Stock futures sink, bill failure may make fiscal deal unlikely


Stock futures were sharply lower on Friday, dropping more than 1 percent, after a Republican proposal for averting the "fiscal cliff" failed to pass, further eroding hopes that a deal would be reached quickly.

Trading is expected to be volatile as investors view a fiscal agreement between the White House and Republicans before the year-end as increasingly unlikely. With trading thin ahead of the holidays, market swings will probably be amplified. CBOE VIX front-month futures, a measure of volatility, rose 5.7 percent.

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Late on Thursday, Republican House Speaker John Boehner conceded there were insufficient votes from his party to pass a tax bill, dubbed "Plan B," to help avert the cliff, a combination of tax hikes and spending cuts that could tip the economy into recession if they take effect next year.

Boehner said he would hold a press conference at 10:00 a.m. ET (1500 GMT), during which he is expected to discuss the vote.

Plan B had called for tax increases on those who earn $1 million a more a year, a far smaller slice of taxpayers than President Barack Obama had asked for.

The bill's failure suggested it would be difficult to get Republican support for the more expansive tax increases Obama has urged, making it less likely an agreement will be reached before the end of the year.

"This calls Boehner's leadership into question as well as the government's ability to compromise on a deal. There's now little chance anything will happen before the end of the year," said Robert Pavlik, chief market strategist at Banyan Partners LLC in New York.

"This will lead to weakness throughout the day, and things could get very bad with so many people out for the holidays."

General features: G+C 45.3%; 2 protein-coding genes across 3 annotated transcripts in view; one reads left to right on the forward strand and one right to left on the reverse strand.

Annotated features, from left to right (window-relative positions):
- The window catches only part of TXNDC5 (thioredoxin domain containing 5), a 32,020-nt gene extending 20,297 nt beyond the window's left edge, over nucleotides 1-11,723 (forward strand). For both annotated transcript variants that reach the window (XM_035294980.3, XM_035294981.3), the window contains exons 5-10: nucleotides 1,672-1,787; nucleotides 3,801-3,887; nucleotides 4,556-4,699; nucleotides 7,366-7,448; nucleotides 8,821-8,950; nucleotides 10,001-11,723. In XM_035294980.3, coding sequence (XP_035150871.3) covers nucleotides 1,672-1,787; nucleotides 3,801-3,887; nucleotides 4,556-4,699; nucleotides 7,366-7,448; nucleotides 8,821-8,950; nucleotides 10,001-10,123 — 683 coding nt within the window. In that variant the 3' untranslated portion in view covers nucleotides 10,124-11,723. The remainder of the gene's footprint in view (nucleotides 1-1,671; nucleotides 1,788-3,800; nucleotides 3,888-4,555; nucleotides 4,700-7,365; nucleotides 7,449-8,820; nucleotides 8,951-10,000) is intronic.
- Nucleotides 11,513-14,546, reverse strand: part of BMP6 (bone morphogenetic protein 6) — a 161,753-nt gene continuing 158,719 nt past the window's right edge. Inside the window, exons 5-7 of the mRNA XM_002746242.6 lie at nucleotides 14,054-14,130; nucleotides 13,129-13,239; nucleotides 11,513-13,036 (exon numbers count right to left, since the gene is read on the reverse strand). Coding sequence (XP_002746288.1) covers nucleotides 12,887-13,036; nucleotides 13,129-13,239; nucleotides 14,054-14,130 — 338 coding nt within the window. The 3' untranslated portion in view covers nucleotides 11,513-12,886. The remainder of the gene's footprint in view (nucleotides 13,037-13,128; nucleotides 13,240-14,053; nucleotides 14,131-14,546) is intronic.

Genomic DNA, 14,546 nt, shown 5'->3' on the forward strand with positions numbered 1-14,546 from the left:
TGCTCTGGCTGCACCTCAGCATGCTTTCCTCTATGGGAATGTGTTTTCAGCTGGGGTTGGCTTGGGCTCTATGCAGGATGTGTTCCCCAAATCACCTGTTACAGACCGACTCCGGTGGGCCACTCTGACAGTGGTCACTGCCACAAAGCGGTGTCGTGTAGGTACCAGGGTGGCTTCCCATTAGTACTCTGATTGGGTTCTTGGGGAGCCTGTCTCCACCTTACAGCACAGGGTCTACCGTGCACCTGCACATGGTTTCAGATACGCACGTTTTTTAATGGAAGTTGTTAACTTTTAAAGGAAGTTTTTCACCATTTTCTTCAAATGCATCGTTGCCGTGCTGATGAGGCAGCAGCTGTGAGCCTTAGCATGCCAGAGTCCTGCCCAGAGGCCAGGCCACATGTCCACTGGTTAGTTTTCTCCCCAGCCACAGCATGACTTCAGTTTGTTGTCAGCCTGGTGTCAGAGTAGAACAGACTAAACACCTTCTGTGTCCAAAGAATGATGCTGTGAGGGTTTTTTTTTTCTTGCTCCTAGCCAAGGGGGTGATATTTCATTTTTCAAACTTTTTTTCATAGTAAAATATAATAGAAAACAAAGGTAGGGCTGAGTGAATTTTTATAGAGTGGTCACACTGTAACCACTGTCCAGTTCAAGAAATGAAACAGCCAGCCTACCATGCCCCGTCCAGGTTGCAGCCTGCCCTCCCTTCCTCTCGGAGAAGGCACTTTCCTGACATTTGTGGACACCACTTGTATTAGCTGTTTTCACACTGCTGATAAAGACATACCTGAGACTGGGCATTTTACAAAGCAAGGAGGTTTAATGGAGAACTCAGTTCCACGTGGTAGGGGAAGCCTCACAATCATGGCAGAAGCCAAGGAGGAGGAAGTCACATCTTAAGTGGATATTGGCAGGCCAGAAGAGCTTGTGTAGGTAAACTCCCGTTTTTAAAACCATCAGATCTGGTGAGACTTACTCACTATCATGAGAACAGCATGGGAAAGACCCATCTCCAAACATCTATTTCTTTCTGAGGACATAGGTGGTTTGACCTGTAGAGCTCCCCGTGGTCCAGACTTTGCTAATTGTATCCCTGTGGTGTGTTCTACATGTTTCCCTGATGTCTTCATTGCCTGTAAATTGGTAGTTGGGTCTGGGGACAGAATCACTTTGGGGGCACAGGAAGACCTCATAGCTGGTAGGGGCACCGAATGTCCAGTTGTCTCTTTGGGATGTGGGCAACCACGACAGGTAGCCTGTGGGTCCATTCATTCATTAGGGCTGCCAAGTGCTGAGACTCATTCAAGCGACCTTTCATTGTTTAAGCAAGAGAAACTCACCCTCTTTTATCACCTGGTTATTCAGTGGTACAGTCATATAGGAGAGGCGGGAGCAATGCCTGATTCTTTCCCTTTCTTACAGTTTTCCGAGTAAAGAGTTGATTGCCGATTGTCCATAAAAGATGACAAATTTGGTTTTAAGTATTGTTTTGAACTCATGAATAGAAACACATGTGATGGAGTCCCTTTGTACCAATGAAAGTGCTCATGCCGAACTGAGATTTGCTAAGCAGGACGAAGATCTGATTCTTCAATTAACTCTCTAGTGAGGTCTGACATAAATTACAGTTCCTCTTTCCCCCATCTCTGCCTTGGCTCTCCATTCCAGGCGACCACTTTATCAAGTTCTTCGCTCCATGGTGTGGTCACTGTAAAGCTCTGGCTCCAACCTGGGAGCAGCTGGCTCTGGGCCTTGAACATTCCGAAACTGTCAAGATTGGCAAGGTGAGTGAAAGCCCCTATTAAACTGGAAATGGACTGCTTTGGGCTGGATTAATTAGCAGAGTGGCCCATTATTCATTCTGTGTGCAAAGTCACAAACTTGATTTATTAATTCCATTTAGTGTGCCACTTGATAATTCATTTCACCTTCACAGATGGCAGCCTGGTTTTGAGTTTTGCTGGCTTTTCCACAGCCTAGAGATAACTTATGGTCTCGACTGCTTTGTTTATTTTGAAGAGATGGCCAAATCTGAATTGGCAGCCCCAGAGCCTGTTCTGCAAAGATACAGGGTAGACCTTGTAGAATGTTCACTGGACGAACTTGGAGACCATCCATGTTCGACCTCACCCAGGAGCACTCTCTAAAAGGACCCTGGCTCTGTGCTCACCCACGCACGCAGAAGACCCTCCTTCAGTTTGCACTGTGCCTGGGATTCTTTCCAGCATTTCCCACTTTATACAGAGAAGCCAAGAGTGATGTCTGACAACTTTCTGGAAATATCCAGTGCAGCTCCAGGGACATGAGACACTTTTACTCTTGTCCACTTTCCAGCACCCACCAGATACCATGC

Investors had previously considered such an outcome unlikely. The decline implied by futures on Friday would wipe out most of the week's equity gains, which buoyed the S&P 500 close to two-month highs.

Banking and energy shares, which outperform in times of economic expansion and have led the market on signs of progress with the fiscal impasse, could be the most vulnerable to any setback. February crude futures dropped 1.3 percent in early trading on Friday.

S&P 500 futures sank 19 points, or 1.3 percent, and were below fair value, a formula that evaluates pricing by taking into account interest rates, dividends and time to expiration on the contract. Dow Jones industrial average futures lost 184 points and Nasdaq 100 futures slid 36.5 points.

The S&P 500 is up about 1.8 percent this week, boosted by signs of progress in the fiscal negotiations between Obama and Boehner earlier in the week.

So far in 2012, the index has gained 14.8 percent, though uncertainty over the cliff may prompt many traders to lock in gains as the year draws to a close.

November durable goods data is scheduled for release at 8:30 a.m. ET (1330 GMT), along with personal income and spending data. The Thomson Reuters/University of Michigan's final December consumer sentiment survey is due at 9:55 a.m.

Durable goods are seen rising 0.2 percent while the main index in the consumer sentiment survey is seen at 74.7, compared with a prior read of 74.5. Both income and spending are seen rising 0.3 percent.

With budget worries at the forefront, investors are likely to shrug off Friday's data, as they did on Thursday, when strong economic growth and home sales figures failed to excite them.

"All other news will take a third-row seat to the negotiations as investors deal with the game of 'chicken' being played in Washington," Pavlik said.

Nike Inc rose 3.5 percent to $102.50 in premarket trading, after reporting second-quarter earnings that handily beat expectations Thursday on strong demand in North America. Software distributor Red Hat Inc posted third-quarter revenue that beat expectations.

U.S.-listed shares of Research in Motion slumped 14 percent to $12.20 in premarket trading. The company reported its first-ever decline in its subscriber numbers Thursday and outlined plans to transform the way it charges for its BlackBerry services.

(Editing by Bernadette Baum)